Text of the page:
In October 2013 the Action Committee on Access to Justice in Civil and Family Matters published their report entitled Access to Civil & Family Justice: A Roadmap for Change. The Executive Summary begins:
There is a serious access to justice problem in Canada. The civil and family justice system is too complex, too slow and too expensive. It is too often incapable of producing just outcomes that are proportional to the problems brought to it or reflective of the needs of the people it is meant to serve. While there are many dedicated people trying hard to make it work and there have been many reform efforts, the system continues to lack coherent leadership, institutional structures that can design and implement change, and appropriate coordination to ensure consistent and cost effective reform. Major change is needed.
The report offers itself up as an agent for change in the form of a roadmap for a more collaborative and coordinated national voice advocating for a shift in the culture of the current system, which, it says, is unsustainable. It suggests six guiding principles for change: 1) Put the Public First; 2) Collaborate and Coordinate; 3) Prevent and Educate; 4) Simplify, Make Coherent, Proportional and Sustainable; 5) Take Action; and 6) Focus on Outcomes. The report goes on to suggest ways to bridge the implementation gap between ideas and action.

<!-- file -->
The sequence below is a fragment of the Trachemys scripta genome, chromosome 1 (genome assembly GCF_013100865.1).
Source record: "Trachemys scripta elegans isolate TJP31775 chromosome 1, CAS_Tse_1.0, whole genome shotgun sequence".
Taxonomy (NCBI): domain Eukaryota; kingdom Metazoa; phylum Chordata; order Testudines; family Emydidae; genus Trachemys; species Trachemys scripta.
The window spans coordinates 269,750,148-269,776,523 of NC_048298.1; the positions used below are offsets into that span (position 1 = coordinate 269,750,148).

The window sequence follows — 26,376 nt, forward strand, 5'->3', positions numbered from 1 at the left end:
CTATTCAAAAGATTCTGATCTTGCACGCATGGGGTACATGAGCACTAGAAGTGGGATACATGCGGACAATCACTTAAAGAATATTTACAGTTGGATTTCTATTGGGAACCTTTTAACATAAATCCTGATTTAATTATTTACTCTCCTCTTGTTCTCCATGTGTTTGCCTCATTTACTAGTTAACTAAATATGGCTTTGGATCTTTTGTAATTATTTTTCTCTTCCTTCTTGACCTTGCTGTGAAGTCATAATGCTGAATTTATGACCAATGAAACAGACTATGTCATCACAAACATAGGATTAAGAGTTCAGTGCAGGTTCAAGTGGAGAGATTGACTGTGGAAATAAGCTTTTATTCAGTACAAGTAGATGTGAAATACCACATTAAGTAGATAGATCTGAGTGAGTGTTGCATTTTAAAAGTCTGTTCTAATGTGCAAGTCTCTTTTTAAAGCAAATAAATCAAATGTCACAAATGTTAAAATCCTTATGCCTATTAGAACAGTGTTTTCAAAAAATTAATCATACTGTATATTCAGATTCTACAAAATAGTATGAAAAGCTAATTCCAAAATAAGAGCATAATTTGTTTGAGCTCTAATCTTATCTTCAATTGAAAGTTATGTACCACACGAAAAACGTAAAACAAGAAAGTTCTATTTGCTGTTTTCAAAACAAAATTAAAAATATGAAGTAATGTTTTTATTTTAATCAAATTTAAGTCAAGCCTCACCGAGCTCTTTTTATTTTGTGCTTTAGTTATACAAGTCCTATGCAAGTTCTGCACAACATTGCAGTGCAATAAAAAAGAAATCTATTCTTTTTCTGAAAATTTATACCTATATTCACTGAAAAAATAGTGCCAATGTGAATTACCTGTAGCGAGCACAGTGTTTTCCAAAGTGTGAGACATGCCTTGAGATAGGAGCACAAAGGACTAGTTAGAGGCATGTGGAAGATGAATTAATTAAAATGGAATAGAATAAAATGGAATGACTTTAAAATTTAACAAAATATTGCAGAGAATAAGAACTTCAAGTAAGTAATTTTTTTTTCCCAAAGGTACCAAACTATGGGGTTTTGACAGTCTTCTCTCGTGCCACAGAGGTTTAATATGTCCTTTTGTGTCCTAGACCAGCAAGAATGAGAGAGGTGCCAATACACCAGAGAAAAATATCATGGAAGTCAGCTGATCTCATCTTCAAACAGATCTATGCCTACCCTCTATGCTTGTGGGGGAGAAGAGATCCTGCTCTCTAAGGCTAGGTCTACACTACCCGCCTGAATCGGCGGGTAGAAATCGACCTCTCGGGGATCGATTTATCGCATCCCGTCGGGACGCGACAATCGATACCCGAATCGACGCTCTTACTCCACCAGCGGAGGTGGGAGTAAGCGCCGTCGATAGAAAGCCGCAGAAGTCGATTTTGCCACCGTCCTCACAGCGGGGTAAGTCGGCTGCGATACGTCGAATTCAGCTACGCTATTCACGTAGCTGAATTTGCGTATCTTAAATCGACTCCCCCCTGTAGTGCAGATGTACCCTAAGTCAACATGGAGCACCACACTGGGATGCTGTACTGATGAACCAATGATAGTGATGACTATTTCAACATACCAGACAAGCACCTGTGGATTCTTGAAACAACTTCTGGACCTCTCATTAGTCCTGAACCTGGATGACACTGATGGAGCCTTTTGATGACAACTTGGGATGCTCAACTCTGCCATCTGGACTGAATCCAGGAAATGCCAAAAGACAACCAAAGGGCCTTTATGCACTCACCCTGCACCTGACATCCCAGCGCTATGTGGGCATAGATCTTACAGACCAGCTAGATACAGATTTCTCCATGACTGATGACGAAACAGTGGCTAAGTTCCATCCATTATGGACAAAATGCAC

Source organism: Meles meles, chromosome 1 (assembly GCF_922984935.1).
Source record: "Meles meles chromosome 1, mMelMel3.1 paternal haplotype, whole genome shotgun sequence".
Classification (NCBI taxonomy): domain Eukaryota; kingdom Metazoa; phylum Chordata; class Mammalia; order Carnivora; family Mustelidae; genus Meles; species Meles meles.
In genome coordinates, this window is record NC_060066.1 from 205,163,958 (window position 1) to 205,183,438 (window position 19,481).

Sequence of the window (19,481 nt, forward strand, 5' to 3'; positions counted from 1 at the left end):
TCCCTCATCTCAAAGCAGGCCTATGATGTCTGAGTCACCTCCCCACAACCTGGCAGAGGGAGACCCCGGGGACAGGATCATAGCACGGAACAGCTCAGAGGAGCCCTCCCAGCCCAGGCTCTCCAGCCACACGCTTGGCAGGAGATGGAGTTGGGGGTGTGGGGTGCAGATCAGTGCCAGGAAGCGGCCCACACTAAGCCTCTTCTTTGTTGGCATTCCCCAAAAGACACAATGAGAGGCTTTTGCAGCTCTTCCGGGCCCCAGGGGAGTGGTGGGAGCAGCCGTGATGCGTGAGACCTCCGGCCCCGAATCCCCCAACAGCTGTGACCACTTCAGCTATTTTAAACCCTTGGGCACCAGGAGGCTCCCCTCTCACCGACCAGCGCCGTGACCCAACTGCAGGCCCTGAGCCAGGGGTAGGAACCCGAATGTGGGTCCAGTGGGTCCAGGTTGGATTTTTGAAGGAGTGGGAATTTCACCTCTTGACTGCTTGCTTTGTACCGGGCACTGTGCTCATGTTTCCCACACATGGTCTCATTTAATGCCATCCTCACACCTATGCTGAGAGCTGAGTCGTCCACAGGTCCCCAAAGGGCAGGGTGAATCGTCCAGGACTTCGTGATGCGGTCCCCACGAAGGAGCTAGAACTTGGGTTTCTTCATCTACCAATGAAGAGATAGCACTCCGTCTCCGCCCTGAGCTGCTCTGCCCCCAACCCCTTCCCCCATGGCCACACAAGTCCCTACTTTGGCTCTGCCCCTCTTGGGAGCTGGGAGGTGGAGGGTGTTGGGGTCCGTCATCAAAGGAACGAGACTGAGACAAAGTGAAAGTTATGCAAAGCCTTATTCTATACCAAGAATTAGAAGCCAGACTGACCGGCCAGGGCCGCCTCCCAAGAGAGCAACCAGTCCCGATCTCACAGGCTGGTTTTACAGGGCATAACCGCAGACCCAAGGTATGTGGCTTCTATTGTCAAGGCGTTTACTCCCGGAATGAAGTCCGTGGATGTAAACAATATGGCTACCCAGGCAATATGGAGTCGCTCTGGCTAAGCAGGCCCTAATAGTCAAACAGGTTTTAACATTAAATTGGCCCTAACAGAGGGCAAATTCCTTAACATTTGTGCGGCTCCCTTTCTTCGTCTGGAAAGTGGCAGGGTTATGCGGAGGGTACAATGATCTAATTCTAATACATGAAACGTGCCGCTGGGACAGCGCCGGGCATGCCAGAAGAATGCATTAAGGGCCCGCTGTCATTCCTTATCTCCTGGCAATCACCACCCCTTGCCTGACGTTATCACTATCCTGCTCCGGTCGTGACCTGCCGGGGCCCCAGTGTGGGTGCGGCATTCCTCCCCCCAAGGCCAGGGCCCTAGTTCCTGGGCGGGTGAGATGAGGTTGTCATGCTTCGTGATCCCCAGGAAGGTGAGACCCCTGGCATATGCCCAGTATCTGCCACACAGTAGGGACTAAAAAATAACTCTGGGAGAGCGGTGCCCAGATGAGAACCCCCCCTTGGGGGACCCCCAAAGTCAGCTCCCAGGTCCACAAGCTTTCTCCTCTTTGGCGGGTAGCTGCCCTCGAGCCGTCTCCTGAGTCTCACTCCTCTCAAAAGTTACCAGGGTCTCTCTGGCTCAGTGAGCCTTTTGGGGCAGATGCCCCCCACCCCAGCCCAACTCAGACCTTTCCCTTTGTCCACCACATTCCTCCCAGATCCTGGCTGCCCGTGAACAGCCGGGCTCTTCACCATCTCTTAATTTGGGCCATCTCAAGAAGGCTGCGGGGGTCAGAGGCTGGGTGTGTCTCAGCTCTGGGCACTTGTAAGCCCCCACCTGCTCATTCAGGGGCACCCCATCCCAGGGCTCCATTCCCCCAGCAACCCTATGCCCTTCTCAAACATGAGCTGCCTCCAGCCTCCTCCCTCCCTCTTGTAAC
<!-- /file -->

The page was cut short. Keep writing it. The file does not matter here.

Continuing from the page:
Justice Cromwell wrote the introduction for the report, where he says that the structure of the system needs urgent attention. “The goal should be nothing less than to make our system of civil and family justice the most just and accessible in the world.” He hoped that the report would provide the impetus for meaningful change.
Since the publication of the paper, Justice Cromwell has travelled the country discussing the six principles for reform outlined above, including his keynote talk at the National Pro Bono Conference in Regina on September 24, 2014. He is back in Regina on April 6, 2016, for the Law Day Luncheon to further discuss access to legal services and the role of the profession in providing better service to more people.
Wednesday, April 6th, 2016
11:30 am – 2:00 pm
Capitol Ballroom, Double Tree Hilton, 1975 Broad Street, Regina, SK
Tickets cost $40 (plus $2.00 GST) and are available for purchase online. Those interested in attending must purchase a ticket in advance of the event.
For more information on Access to Justice, here are a few resources:
Access to Justice Research Network (http://ajrn.org/) has a number of great resources about Access to Justice under a variety of categories, including provincial jurisdictions.
John-Paul Boyd, “The Rights and Responsibilities of Self-Represented Litigants” on Slaw, August 28, 2015: http://www.slaw.ca/2015/08/28/the-rights-and-responsibilities-of-self-represented-litigants-2/
Pro Bono Celia Chandler, “Access to justice crisis: 15 years too long to wait for solutions” on rabble.ca, March 26, 2015: http://rabble.ca/columnists/2015/03/access-to-justice-crisis-15-years-too-long-to-wait-solutions
Judge P.A. Demong and Jane Wootten, “Self-Represented Litigants: An Overview”, Continuing Professional Development, Law Society of Saskatchewan, November 28, 2013.
Self-Represented Litigation Network (http://www.srln.org/) has a Resources page with a topic called 100% Access to Justice. It is primarily American, but there is plenty of Canadian content, such as the SRLN Brief entitled Canadian Access to Justice Research.